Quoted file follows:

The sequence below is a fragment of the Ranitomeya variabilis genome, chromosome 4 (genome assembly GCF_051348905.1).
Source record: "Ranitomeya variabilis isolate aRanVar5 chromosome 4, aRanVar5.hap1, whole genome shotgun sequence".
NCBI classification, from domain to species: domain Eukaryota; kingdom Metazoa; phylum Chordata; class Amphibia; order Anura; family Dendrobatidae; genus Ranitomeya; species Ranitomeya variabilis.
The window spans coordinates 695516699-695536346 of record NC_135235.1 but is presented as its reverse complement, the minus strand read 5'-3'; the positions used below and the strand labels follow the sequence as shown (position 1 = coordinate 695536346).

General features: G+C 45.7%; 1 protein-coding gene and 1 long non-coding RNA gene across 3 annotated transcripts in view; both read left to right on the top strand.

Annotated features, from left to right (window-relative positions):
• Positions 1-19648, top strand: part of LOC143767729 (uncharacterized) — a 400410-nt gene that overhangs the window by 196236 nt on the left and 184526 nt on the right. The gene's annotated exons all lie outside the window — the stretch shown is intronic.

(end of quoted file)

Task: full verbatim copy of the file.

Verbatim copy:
The sequence below is a fragment of the Ranitomeya variabilis genome, chromosome 4 (genome assembly GCF_051348905.1).
Source record: "Ranitomeya variabilis isolate aRanVar5 chromosome 4, aRanVar5.hap1, whole genome shotgun sequence".
NCBI classification, from domain to species: domain Eukaryota; kingdom Metazoa; phylum Chordata; class Amphibia; order Anura; family Dendrobatidae; genus Ranitomeya; species Ranitomeya variabilis.
The window spans coordinates 695516699-695536346 of record NC_135235.1 but is presented as its reverse complement, the minus strand read 5'-3'; the positions used below and the strand labels follow the sequence as shown (position 1 = coordinate 695536346).

General features: G+C 45.7%; 1 protein-coding gene and 1 long non-coding RNA gene across 3 annotated transcripts in view; both read left to right on the top strand.

Annotated features, from left to right (window-relative positions):
• Positions 1-19648, top strand: part of LOC143767729 (uncharacterized) — a 400410-nt gene that overhangs the window by 196236 nt on the left and 184526 nt on the right. The gene's annotated exons all lie outside the window — the stretch shown is intronic.